6. Describe a project that you would like to share with the ACM SIGGRAPH community.
I’m currently working with my colleagues at UC Berkeley, Angjoo Kanazawa and Ren Ng, on a new data representation called PlenOctrees for Real-Time Rendering of Neural Radiance Fields (NeRFs). Recent work in NeRFs are demonstrating how photorealistic 3D scenes and objects with any materials can be rendered without the need for explicit 3D assets or complex shaders. While the original approach requires half a minute for each frame to render, we have recently shown how we can achieve >150 fps on a standard PC using a PlenOctree data structure. I believe that this new approach could be an important first step for 6-DOF 3D video experiences for Virtual and Augmented Realities. In particular, when it comes to immersive experiences that are directly captured from the real world, we are still limited to 3-DOF panoramic experiences for now. Real-time capabilities for rendering NeRFs could be an exciting alternative to conventional graphics pipelines.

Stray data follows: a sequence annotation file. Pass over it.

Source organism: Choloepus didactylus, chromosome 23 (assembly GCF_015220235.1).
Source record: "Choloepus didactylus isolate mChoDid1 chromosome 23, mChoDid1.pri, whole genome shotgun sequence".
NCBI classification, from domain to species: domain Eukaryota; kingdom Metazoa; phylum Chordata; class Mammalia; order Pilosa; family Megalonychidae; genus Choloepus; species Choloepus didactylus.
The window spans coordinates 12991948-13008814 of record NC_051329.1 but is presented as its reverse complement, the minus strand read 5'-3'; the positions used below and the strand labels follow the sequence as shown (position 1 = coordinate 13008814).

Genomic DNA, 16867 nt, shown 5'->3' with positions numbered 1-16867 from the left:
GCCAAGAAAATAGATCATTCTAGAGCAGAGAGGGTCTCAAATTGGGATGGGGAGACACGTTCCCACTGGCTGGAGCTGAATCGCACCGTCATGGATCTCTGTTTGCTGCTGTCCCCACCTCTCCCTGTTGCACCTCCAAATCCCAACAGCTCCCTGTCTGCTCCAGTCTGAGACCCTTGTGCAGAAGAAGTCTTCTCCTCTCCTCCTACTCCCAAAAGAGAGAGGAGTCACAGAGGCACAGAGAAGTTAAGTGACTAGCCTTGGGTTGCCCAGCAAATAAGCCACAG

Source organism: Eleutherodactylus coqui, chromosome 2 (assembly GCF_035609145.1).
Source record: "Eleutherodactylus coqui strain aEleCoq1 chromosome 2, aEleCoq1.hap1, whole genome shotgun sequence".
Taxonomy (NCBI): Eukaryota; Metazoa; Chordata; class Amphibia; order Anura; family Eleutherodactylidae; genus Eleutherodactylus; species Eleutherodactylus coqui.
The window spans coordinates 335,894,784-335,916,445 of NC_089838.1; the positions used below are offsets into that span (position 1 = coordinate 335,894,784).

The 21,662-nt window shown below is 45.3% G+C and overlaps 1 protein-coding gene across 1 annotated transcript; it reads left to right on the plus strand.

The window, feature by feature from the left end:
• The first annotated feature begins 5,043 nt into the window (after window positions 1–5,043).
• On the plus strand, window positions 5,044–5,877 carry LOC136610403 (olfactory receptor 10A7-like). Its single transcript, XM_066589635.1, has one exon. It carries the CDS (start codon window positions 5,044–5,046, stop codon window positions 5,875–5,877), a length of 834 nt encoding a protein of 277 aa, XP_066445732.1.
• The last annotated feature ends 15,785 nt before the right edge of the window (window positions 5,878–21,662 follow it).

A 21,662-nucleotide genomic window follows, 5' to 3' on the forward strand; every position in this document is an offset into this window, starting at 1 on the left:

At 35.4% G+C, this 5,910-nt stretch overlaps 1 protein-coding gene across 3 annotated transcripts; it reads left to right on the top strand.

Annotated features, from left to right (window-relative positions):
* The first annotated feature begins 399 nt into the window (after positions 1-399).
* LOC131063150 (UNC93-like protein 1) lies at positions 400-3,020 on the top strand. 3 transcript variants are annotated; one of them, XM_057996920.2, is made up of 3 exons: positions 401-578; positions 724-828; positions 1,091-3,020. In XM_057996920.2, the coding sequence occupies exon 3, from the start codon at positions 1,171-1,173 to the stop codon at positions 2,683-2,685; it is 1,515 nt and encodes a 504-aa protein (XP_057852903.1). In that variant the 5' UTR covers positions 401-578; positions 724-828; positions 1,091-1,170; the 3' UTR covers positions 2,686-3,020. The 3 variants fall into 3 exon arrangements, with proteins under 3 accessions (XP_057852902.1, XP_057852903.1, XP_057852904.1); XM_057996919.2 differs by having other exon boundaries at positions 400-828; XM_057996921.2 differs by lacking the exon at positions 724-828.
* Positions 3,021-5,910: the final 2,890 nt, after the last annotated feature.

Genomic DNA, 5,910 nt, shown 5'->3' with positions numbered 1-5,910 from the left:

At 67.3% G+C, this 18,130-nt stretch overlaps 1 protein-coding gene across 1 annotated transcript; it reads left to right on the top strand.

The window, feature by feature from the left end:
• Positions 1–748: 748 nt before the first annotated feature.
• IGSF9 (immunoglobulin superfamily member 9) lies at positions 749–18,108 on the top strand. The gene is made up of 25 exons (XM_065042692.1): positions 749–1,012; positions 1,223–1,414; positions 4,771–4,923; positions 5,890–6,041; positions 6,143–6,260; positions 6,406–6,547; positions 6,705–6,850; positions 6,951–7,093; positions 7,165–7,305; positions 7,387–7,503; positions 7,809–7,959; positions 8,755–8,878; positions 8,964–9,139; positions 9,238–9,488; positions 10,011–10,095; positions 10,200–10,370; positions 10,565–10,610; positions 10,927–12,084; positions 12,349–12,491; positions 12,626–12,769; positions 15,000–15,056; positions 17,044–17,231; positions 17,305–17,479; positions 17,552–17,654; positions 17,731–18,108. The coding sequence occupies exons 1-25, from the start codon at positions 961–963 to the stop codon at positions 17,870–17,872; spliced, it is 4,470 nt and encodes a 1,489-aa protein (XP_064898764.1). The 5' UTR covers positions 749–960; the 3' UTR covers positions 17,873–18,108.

7. If you could have dinner with one living or non-living person, who would it be and why?
I would love to have nice dinner with my dad. He passed away when I was 23, and I remember we always enjoyed having conversations about all sorts of things over drinks and meals: technology, science, movies, my goals in life, my achievements, etc. I have so much to tell him, and I think we would both enjoy the conversation very much.
8. What is something most people don’t know about you?
Not sure if people don’t know about it, but I used to go to a lot of heavy metal concerts when I was in high school and an undergrad. That’s probably where I got my hair cut from, but I can’t really remember how it evolved into what I have nowadays.